Monday, August 10, 2009

Ajax: Xpath-enabled Json queries

In the Ajax world, there is a big discussion about XML versus Jsonas a means of transporting data from the Server to the Browser. After looking at the first examples of using a DOM API in Javascript, I knew, I'll not be using XML in Javascript. Using Json instead, feels very nice and natural. But Json is just a means of transport. Nothing else. The simplisticclasses work, but no query language to select the interesting data before sending it over. If you structure your Web-Gui well, the resulting data should be simple. Hence no need for the complex XML structure. XML offers however, two goodies, I wouldn't want to miss: Object to XML serializers (e.g. XStream) and XPath to select parts of the XML. So my idea is this: why not marry both approaches ? Transform the Java object into XML, apply an XPath query to select what you really want and then transform the result to Json to send it over. Even more flexible, support a 'class' and 'method' (and an optional 'args') parameter to select which data to get. Here is how it works: 1) Ajax Request: On the Browser, request a Json object with parameters class,method, xpath:
requestList( "class=TibjmsAdmin&method=getTopics&xpath=/*/*/name",
topicList );
2) Java Method call: On the Server-side, this request will execute the method TibjmsAdmin.getTopics() and create a Java object with some code similar to this:

if( className.equals("TibjmsAdmin") ) { // TODO: use ClassLoader (security?)
 Object invokee = jmsAdmin;
... others ...

// get specified method on specified class
className = invokee.getClass().getName();
Class c = Class.forName(className); // className is TibjmsAdmin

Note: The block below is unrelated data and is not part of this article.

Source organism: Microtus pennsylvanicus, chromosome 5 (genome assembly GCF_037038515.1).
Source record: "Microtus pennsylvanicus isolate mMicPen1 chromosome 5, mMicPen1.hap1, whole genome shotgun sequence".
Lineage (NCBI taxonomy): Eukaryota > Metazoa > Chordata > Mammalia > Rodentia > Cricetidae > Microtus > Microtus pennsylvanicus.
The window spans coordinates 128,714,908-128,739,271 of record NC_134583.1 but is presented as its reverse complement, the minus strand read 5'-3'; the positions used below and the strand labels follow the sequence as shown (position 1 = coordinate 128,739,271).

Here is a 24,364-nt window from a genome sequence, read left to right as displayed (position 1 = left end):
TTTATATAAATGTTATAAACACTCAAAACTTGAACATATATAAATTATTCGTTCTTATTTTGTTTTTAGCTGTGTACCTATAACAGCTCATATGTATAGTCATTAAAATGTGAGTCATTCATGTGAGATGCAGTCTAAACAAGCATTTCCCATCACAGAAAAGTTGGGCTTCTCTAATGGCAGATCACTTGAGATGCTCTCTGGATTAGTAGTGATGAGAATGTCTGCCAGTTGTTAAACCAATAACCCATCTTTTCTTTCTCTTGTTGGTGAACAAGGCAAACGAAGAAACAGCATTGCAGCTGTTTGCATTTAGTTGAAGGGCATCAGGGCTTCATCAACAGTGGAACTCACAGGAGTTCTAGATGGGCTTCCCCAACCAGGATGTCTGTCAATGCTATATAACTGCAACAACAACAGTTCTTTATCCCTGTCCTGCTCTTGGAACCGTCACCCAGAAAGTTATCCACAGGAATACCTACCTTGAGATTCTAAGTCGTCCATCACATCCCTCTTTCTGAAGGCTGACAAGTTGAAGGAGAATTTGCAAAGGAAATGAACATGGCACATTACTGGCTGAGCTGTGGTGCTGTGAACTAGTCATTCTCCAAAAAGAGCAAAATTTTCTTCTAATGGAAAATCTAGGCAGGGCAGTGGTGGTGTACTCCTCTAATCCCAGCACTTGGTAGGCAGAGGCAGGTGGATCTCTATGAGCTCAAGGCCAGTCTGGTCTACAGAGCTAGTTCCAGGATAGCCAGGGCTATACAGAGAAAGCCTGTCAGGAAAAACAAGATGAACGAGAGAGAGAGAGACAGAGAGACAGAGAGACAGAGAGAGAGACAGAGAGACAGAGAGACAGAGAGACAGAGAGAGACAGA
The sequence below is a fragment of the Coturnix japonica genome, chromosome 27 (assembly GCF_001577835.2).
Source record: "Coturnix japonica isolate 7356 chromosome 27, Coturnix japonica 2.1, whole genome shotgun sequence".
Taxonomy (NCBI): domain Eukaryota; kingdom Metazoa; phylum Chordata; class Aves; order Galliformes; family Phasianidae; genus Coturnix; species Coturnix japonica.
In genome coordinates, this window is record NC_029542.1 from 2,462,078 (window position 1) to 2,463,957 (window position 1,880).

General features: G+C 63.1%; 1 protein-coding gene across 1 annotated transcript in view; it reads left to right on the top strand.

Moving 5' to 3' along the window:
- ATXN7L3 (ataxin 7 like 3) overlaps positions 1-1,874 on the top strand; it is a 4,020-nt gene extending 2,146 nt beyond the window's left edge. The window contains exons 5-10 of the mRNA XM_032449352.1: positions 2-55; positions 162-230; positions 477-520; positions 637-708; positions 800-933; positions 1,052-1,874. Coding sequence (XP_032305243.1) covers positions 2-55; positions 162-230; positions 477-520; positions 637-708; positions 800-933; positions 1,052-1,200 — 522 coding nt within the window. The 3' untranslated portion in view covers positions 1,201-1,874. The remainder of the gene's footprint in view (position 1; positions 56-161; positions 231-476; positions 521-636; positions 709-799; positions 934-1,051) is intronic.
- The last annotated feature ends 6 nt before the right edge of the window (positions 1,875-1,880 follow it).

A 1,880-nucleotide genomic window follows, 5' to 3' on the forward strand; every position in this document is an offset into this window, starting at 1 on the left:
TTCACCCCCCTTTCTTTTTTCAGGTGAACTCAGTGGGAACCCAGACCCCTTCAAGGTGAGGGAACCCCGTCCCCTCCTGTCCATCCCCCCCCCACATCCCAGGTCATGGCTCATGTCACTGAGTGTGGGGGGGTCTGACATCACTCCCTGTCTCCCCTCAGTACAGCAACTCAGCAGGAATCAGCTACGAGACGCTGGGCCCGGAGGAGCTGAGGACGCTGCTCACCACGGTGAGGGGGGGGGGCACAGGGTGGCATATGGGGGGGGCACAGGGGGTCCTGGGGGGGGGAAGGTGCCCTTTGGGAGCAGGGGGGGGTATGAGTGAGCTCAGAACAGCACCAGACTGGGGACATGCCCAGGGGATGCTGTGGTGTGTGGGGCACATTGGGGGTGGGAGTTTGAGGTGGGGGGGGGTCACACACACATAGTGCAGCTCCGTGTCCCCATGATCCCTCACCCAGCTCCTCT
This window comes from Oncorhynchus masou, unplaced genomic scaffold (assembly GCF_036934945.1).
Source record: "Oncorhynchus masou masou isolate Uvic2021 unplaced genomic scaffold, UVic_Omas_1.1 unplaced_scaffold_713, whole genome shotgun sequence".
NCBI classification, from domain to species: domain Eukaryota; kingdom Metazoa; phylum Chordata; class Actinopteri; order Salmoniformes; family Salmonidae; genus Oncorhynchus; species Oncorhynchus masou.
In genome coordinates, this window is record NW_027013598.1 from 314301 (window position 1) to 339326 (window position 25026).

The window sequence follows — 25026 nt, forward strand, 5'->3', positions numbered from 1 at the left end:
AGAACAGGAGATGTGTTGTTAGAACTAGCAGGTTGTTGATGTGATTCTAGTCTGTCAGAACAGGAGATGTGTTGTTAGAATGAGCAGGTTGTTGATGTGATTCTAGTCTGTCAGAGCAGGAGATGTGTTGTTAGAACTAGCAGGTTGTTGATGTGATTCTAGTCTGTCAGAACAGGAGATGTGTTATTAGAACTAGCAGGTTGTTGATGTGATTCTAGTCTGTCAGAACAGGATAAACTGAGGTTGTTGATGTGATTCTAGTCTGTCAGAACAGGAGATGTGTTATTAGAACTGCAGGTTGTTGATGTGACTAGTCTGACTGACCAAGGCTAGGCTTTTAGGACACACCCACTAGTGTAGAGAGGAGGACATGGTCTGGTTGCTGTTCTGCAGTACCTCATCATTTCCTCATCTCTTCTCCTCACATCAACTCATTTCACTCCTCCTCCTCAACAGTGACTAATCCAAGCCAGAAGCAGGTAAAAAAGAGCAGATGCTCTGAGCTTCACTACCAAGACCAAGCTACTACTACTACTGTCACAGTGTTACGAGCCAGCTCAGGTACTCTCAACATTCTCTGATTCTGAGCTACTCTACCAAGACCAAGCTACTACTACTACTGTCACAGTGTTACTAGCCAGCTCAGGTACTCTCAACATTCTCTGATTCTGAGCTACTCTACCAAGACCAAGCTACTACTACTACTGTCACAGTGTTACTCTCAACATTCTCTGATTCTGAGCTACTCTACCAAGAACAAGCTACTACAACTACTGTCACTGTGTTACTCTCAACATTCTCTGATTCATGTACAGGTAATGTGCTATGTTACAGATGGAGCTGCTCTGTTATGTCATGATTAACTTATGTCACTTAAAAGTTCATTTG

Method m = c.getMethod(method,argClasses); // method is getTopics, argClasses is null

// invoke method and get return object
  returnObj = m.invoke(invokee, argObs);
3) Java to XML: the next step is now to serialize this Java object to XML. I like to use XStream for this purpose because its extremly simple and straight-forward.

XStream xstream = new XStream();
String xml = xstream.toXML(returnObj);
If the returned object does not produce the required results, you can do some magic by plugging in an XStream 'Converter' (not shown here). 4) Apply Xpath: Now that that we have the XML, we can apply the specified XPath to fiddle out the data that is really interesting for us. The following code will create a list of selected XML nodes.
    NodeList nl = XmlUtils.selectNodeList(docBuilder,xmlString,xpath);
StringBuffer sb = new StringBuffer("");
for( int i=0;i<nl.getLength();i++ ) {

  Node node = nl.item(i);
  sb.append("<" + node.getNodeName() + ">" );
  sb.append( node.getTextContent() );
  sb.append("" );
5) Return Json result: finally return the Json object back to the Browser using the Json tools.
JSONObject json = XML.toJSONObject(xml);
if( out.equals("pretty") ) // pretty JSON
  response.getWriter().print( json.toString(2) );
else // or not
  response.getWriter().print( json.toString() );

No comments:

Post a Comment